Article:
Companies can reopen on a restricted foundation Friday. This is what it entails
Here are some of the top stories we’re following for Thursday, May 7, 2020.
Across Delaware on Friday, many business owners will open their doors, some for the first time in more than six weeks.
The limited reopening, which goes into effect at 8 a.m., is intended to provide economic relief to Delaware citizens and businesses who are struggling financially.
But the openings, which Gov. John Carney called “baby steps,” won’t look anything like what shoppers have known for most of their lives.
“It’s not going to be the old normal,” Carney said Tuesday. “It’s going to be a new normal that requires social distancing, requires these hygiene practices, until there is a vaccine.”
Delaware Governor John Carney gives an update on the state’s coronavirus response in Wilmington on Tuesday, May 5. (Photo: Jenna Miller/Delaware News Journal)
The state’s economy has reeled during the pandemic. Businesses across the state that were deemed non-essential were forced to shut their doors on March 24, which has created catastrophic consequences.
In the seven weeks since Carney’s state of emergency began, more than 85,000 people in Delaware have filed for unemployment for the first time, shattering historical records. State revenue is expected to plummet, and officials warn that public programs may get cut if they don’t find the money in time.
RELATED: Some Delaware businesses can reopen on Friday. Find out which ones and their limitations
Friday’s incremental reopening is the first in a series of steps that the state will take to restart the economy. The Carney administration is reopening slowly to avoid a resurgence of cases.
Retail stores, such as clothing, book or music stores, will be able to do curbside pickup. Barbershops and salons can reopen for some customers but under strict rules.
People will also be allowed to ride a golf cart at a golf course, but they have to ride solo and the cart has to stay sanitized. Any person will be able to go to a drive-in movie if a business or town decides to show one, but they have to stay in their car and maintain social distancing.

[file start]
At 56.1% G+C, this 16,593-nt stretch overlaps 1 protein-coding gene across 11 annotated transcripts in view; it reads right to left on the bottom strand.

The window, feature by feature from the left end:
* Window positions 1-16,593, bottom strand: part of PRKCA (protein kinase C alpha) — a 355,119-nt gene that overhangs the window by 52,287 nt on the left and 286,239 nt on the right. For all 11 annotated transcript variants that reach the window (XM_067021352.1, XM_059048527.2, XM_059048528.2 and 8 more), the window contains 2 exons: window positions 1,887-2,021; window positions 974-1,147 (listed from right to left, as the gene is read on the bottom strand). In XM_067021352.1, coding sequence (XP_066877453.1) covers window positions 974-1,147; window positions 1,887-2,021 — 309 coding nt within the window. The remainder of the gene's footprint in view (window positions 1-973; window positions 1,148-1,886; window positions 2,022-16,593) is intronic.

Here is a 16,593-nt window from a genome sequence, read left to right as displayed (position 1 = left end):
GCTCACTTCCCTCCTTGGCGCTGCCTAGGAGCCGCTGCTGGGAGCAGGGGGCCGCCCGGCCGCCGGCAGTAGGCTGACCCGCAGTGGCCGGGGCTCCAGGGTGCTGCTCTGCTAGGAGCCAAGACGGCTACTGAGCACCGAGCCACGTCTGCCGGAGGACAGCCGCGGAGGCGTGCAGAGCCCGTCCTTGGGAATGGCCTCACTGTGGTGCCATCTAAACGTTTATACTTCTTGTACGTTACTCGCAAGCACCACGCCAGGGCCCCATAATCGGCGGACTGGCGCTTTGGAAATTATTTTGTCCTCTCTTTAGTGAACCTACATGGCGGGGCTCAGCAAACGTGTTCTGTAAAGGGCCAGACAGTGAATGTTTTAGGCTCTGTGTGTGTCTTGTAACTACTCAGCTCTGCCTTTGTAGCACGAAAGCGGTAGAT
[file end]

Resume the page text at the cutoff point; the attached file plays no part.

Last SlideNext Slide
Not everyone is getting more leeway on Friday.
Restaurants still can’t allow you to dine in, and bars aren’t open yet. Gyms and movie theaters will still be closed. Schools aren’t starting back up. And the governor’s order requiring you wear a mask in many circumstances when leaving home is still in place.
What can open?
Here’s which stores can start doing curbside pickup on Friday as long as they follow social distancing rules:
- Clothing stores
- Shoe stores
- Sporting goods, hobby and musical instruments stores
- Book, periodical and music stores
- Department stores
- Tobacco and Vape shops
- Other general merchandise stores
- Office supply, stationery and gift stores
- Used merchandise stores
- Consumer goods rental stores
Jewelry stores can do business by appointment only, as can pawn shops, furniture stores, luggage and leather goods retailers, sporting goods stores and music and musical instruments retailers.
For businesses allowed to conduct operations by appointment only, they cannot have more than two appointments per half hour. They cannot also offer curbside pickup; they may either offer curbside pickup or open by appointment, according to Carney’s order.
MORE: What would an economic reopening in Delaware entail, and when can we expect it?
Mall stores that don’t have an exterior-facing door can only offer curbside pickup, a rule intended to limit inside access to malls and prevent gatherings. That means employees of those interior businesses must walk products through the mall to customers who wait outside.